AEye Advisory Board Profile: Adrian Kaehler
We sat down with each of our Advisory Board Members to ask them why they’re excited about working with AEye…
Dr. Adrian Kaehler is an independent scientist, adviser, and start-up founder. He is the founder and CEO of Giant.AI. His current research includes topics in deep learning, machine learning more generally, statistical modeling, and computer vision. Adrian received his Ph.D. in Theoretical Physics from Columbia University in 1998. Adrian has since held positions at Intel Corporation and the Stanford University AI Lab, is an Applied Invention Fellow, and was a member of the winning Stanley race team in the DARPA Grand Challenge. Dr. Kaehler was Vice President of Special Projects at Magic Leap, Inc., a startup company that raised over $1.4B in venture funding from 2014 to 2016. He is a co-founder of the Silicon Valley Deep Learning Group, has a wide variety of published papers and patents in physics, electrical engineering, computer science, and robotics.
Q: What in your past experience ultimately drew you to the autonomous vehicle arena?
In 2004, the first DARPA Grand Challenge took place. The goal for the challenge was to have an autonomous vehicle (AV) successfully navigate a 142-mile course through the desert of Nevada. By doing so, DARPA aimed to accelerate the development of autonomous vehicle technology for US Military use. Although no teams completed the course and no winner was announced, it set the stage for a thrilling second round the following year.
I was part of the microprocessor design team at Intel in the early 2000s. At that time, computer vision and machine learning were merging (and we were coming to understand that problems facing computer vision could be solved with machine learning).
For the second Grand Challenge, Stanford University teamed up with Intel and VW to build the winning car: Stanley. I got involved in the project and, ultimately, in AVs, because I felt that the Grand Challenge was cool and interesting, and a clever and effective way to develop AV technology. Not only was it a great use of time and resources, but it was a lot of fun working out in the desert with such a passionate and skilled team. It was also quite exciting to become a minor celebrity and to receive a $2 million prize!
Q: Why AEye?
I have a rich working history with Luis. When he reached out to me to help empower the computer vision side of the iDAR system, I did so immediately because I believed in him, the core team he was assembling, and the technology.
AEye is solving important problems in the AV world by being thoughtful, economical and, what I call, “delightfully tricky.” Developing impactful solutions is tricky and relies on critical insight, which ultimately opens the door for products to be much cheaper and smaller than the competition. Luis figured out that there is a smarter way to approach the problem at hand. iDAR has the characteristics of a winning perception solution. You win by being smart. AEye and its iDAR system are most definitely smart.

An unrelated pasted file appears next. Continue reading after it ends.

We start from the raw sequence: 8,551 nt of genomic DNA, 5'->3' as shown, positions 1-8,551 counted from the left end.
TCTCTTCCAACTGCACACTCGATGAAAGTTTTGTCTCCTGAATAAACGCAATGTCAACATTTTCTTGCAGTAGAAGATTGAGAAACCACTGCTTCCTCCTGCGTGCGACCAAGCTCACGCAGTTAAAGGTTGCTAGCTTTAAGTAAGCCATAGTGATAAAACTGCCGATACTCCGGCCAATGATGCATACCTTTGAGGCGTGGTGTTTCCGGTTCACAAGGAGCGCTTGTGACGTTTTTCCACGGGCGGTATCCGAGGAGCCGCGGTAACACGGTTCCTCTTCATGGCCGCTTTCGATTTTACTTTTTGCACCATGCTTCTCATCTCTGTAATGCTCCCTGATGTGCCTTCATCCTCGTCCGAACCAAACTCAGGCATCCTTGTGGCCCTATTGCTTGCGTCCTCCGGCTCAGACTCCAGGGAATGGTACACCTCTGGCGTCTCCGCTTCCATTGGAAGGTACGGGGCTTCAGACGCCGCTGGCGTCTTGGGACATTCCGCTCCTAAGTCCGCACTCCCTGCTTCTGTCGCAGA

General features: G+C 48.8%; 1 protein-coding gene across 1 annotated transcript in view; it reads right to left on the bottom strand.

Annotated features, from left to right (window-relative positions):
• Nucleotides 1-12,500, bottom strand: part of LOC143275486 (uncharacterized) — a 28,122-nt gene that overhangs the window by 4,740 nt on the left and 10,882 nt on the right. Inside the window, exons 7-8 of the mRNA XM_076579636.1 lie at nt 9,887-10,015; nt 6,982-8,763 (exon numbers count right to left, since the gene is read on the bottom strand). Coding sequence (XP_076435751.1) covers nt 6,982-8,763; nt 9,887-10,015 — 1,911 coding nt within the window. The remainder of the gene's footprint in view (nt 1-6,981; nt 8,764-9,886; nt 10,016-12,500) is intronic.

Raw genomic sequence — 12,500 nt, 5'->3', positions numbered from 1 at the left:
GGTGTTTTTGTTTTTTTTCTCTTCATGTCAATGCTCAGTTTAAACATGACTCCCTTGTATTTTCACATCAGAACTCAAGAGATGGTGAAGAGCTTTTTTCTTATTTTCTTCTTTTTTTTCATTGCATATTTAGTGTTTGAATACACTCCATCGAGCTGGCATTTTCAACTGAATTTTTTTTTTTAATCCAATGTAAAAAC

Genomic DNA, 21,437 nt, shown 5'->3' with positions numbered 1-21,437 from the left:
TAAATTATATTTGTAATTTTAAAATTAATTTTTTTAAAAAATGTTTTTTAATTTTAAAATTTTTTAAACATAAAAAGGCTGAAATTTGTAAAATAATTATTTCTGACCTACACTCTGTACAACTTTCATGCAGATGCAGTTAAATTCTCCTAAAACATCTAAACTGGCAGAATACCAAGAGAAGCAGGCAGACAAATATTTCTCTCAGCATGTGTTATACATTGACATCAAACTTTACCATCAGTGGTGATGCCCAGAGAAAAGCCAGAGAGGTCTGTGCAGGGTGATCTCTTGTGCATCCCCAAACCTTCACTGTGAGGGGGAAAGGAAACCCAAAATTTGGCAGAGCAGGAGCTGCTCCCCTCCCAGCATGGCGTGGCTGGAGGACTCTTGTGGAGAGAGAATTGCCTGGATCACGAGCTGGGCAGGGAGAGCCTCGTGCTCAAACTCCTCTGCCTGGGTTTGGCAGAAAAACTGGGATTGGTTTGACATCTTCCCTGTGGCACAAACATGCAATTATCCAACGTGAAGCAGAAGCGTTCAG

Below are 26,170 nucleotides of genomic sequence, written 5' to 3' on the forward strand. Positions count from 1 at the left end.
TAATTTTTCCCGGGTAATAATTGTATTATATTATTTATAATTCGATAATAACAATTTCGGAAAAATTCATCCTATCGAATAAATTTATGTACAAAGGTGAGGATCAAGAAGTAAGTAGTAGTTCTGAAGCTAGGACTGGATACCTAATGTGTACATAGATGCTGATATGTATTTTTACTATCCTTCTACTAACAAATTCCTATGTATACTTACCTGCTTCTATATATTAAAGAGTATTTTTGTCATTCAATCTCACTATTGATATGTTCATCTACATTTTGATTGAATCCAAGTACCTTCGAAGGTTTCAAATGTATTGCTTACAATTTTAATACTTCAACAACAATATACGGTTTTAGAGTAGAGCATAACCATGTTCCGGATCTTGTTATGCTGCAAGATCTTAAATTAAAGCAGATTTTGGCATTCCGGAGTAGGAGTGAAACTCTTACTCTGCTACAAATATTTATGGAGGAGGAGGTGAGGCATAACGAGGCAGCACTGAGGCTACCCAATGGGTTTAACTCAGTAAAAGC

Q: Where do you see ADAS solutions, autonomous vehicles, and/or artificial perception, heading within the next few years? The next decade? Beyond? How do you see AEye playing a pivotal role in this vision?
I am a firm believer in contextual autonomy, like a car maneuvering itself to find a parking space. This is because, in that sort of environment, the task is simple and humans can easily intervene, if necessary. Therefore, I envision many circumstances in which full autonomy can be achieved, but they will need to be well-defined by automakers and the government.
Lawmakers and regulators must take a more active role in creating context for autonomy, drafting and passing legislation to create an infrastructure that is friendly to autonomous driving. They will need to upgrade HOV lanes and transform them into autonomous HOV lanes. Advancements such as adding transponders or visually distinct targets in tunnels will guarantee that ADAS systems work in these designated lanes.
In the next 5 years, we will see more ADAS systems being implemented into cars, not just luxury models. These will be seen as standard features an average consumer will have in their car, like a rear-facing camera is now. And like the rear-facing camera, these ADAS solutions will have a positive impact on safety. However, cost is going to be very important for consumers. In the world of feature-based ADAS systems, cost needs to be much lower. In the foreseeable future, automakers will focus on producing features that consumers love, but are cheaper for the mainstream market.
This predicament plays into AEye’s strengths because AEye produces solutions that are not only smarter than what’s currently on the market, but also less expensive, with a clear roadmap in place to bring price down even further. As consumers become more excited by ADAS features, there will be a growing demand for them to be widely available at reasonable prices. Consequently, AEye’s iDAR system fits very well into the world that is emerging. The real, serious problems facing that last hurdle towards mainstream, elegant ADAS features can be achieved by iDAR. Now’s a great time to partner with AEye.